The national protests far and wide have hit home in California as the nation continues to try to make peace with the senseless murder of George Floyd. The major athletic universities have been some of the leading voices during the protests for change, speaking in solidarity for members of all communities.
The UCLA Bruins athletic programs have been no different, speaking out across social media with messages geared towards grievances, seeking solace as well as promoting change towards a positive future.
UCLA’s track & field director Avery Anderson delivered a particularly powerful message, saying:
“Like other rough patches in life, I’ve found it easier to unshackle myself from hate and walk forward with love. As much as the death of George Floyd still stings, I’m going to convert that anguish and positively go out and make the change happen that I want to see.”
Anderson’s message continued on further and is in full here.
UCLA football coach Chip Kelly wrote a message to be shared across the football’s Twitter account:
“The past few days have been very difficult. It’s hard to see our community - and humanity - so deeply hurting. The pain is felt by everyone in our Bruin family.
In a time of such tragic destruction, we have been trying to understand how to best offer support to our players. I saw this quote from Dr. Martin Luther King Jr.:
“It is not enough for people to be angry,” Dr. King said in 1968. “The supreme task is to organize and unite people so that their anger becomes a transforming force.”
Dr. King’s example resonates more than a half-century later. We must listen to each other, and learn from each other, and realize that all of us are connected to the sorrow and suffering and anger. We must unite, it is our only hope, and the first steps must be taken now.”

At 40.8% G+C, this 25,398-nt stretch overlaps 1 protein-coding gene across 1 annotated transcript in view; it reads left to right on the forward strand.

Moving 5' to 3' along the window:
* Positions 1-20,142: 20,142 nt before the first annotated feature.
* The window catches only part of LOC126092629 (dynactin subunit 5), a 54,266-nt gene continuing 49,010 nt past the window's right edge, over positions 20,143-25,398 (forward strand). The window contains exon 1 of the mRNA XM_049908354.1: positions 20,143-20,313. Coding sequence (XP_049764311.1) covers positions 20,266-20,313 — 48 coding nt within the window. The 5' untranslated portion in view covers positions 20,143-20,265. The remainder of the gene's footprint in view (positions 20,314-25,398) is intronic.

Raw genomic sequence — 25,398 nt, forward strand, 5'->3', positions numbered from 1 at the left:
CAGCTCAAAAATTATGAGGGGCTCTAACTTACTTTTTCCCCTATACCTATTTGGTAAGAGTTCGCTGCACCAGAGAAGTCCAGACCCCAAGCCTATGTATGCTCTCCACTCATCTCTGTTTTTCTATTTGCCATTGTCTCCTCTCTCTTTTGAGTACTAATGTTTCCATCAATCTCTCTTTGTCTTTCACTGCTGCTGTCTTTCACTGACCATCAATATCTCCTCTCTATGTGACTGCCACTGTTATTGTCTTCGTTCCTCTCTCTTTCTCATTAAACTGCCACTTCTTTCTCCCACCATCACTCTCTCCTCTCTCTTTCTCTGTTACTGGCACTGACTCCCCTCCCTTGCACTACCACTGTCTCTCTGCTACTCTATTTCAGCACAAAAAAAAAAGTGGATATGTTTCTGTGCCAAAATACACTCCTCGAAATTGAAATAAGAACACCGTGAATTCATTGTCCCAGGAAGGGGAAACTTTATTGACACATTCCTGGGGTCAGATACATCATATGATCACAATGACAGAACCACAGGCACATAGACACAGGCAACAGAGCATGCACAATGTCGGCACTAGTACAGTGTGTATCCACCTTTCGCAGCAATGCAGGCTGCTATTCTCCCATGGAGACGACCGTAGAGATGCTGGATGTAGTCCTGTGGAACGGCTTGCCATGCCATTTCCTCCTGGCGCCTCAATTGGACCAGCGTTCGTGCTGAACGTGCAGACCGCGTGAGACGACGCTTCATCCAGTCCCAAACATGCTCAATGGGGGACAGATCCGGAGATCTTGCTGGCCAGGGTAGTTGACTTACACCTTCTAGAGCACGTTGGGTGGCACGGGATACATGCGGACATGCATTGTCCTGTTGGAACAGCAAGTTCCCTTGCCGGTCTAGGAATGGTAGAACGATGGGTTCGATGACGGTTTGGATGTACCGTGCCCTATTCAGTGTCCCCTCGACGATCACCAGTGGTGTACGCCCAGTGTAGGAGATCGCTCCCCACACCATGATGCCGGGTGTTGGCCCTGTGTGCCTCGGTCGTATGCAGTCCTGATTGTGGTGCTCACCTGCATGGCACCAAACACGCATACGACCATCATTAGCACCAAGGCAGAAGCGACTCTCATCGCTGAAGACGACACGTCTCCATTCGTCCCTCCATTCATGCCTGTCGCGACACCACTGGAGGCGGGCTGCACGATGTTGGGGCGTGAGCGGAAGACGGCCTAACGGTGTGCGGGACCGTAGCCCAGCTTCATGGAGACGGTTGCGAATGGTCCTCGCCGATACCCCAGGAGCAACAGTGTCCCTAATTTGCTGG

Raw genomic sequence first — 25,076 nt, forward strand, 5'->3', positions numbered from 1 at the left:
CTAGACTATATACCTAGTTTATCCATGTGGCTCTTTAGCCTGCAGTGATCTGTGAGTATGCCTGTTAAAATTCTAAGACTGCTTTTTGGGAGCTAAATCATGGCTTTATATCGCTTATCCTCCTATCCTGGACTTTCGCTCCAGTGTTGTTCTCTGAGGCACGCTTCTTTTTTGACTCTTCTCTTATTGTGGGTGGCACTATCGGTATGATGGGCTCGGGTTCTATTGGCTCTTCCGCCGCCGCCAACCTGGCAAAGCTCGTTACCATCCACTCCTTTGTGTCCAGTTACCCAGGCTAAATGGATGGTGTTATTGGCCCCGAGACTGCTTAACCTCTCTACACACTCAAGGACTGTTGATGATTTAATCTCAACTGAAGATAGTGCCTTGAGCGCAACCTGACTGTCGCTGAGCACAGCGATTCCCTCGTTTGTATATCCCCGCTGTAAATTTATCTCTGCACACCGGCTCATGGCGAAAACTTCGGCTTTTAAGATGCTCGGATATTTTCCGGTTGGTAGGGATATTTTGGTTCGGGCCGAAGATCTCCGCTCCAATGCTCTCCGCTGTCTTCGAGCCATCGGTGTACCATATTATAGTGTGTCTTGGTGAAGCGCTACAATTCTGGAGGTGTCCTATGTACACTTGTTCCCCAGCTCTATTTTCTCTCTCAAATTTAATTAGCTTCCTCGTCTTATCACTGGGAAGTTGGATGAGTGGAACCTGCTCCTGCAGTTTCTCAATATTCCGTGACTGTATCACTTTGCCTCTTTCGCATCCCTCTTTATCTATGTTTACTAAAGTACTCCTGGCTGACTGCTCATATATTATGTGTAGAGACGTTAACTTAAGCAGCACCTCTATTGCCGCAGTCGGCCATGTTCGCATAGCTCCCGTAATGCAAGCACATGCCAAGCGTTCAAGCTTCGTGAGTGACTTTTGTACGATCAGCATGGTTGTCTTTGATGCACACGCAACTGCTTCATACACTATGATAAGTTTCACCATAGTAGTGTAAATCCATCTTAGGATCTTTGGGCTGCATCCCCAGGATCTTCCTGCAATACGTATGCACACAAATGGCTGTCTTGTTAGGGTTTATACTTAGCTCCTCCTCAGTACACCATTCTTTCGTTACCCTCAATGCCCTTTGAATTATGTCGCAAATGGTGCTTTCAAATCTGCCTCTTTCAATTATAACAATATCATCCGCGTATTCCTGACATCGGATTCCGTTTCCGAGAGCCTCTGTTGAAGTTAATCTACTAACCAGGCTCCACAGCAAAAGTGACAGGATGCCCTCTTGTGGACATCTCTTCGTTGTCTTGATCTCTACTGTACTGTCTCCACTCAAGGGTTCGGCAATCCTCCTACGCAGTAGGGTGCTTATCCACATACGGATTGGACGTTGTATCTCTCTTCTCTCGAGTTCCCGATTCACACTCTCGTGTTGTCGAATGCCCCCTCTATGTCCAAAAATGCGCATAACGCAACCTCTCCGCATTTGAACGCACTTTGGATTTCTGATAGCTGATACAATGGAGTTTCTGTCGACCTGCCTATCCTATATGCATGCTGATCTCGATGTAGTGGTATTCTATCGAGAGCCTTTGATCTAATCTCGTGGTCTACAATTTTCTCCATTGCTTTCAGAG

The UCLA athletics main Twitter account participated in the #BlackOutTuesday post that began trending early.
And UCLA’s Women’s Basketball team gave another statement on how we all must do better and do better immediately.
“Not nearly enough progress has been made. We stand with you, we mourn with you, we hurt with you, and we know that as a society we must be and do better, NOW!
We are committed to being part of the solution to end racial injustice in any form. As a team and staff, we stand united in our desire to seek an end to systemic racism and violence towards African-Americans. This includes a relentless quest for change, compassion, and knowledge over the long haul, even after it is not the lead story on the news and on social media.
Silence is not an option. Together, we will seek solutions, understanding, empathy and justice for all.”
The Bruins Women’s Soccer team posted a photo in their message.
While UCLA Softball head coach Kelly Inouye-Perez shared her sentiments in yet another powerful message.
“I have been fortunate to be surrounded by amazing and talented people from all different races and genders.
I lead a group of young women who will make an impact in this world far beyond the softball field. I teach them to believe in the concept that ‘it’s not what happens but what you do next that will be your defining moment.’ This time right now is a defining moment and a time for us to stand together and create change.
We acknowledge the pain of our Black community. Everyone has the right to live free of fear and to be treated with respect. Let’s take this opportunity to listen, empathize and educate.”
And then, of course, there was Kareem Abdul-Jabbar’s phenomnal message that he wrote for the LA Times.
If you haven’t read this yet, stop what you’re doing.
The main UCLA Athletics account shared their support as well, kicking off the string of messages by quoting the late, great, Dr. Martin Luther King Jr.
“We stand in solidarity with the Black community and all who continue to act, educate and speak out against injustice. Be the change!”